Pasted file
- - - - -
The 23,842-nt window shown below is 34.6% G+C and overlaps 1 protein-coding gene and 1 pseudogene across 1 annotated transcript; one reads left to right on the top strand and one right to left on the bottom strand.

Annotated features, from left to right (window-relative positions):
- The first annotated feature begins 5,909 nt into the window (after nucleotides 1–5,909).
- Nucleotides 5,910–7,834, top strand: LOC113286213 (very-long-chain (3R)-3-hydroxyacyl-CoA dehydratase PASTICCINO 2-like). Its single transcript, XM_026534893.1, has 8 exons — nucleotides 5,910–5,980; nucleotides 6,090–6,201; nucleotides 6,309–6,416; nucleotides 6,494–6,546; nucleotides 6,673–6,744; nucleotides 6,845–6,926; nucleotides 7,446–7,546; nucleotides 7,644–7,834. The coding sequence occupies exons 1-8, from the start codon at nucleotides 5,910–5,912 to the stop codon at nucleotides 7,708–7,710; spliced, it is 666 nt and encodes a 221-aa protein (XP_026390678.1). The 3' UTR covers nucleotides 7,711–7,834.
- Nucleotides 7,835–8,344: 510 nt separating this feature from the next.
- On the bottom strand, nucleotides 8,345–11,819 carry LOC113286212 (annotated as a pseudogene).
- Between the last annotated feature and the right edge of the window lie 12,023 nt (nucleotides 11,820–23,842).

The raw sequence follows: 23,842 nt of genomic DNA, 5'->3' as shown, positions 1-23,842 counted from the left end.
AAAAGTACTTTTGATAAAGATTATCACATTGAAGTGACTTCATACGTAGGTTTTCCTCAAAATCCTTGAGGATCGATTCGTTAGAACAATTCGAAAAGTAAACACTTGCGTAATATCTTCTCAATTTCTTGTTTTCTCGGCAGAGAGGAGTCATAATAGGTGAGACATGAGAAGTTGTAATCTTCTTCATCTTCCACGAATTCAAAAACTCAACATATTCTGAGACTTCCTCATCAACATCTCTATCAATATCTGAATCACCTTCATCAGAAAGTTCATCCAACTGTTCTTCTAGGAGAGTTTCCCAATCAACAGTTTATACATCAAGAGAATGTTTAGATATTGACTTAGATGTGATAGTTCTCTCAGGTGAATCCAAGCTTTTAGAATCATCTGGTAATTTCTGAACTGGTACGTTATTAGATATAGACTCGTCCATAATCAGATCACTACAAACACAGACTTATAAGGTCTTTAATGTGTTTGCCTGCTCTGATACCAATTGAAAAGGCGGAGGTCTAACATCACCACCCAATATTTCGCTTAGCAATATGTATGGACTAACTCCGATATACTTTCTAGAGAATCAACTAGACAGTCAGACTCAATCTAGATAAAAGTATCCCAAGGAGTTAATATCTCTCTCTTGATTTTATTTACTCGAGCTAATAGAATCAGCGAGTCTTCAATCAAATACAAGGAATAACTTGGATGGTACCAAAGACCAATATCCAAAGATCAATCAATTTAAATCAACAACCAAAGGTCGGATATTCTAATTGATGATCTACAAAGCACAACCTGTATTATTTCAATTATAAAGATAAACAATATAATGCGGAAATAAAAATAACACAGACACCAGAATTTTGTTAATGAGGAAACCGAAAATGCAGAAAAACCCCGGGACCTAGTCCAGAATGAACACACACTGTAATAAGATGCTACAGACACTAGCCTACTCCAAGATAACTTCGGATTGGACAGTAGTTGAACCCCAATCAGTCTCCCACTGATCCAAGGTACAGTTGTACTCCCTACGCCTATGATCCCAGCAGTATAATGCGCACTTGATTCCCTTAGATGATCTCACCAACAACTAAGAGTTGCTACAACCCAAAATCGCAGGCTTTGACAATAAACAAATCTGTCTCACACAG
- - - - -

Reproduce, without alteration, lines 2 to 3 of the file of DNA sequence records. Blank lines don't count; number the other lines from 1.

Annotated features, from left to right (window-relative positions):
- The first annotated feature begins 5,909 nt into the window (after nucleotides 1–5,909).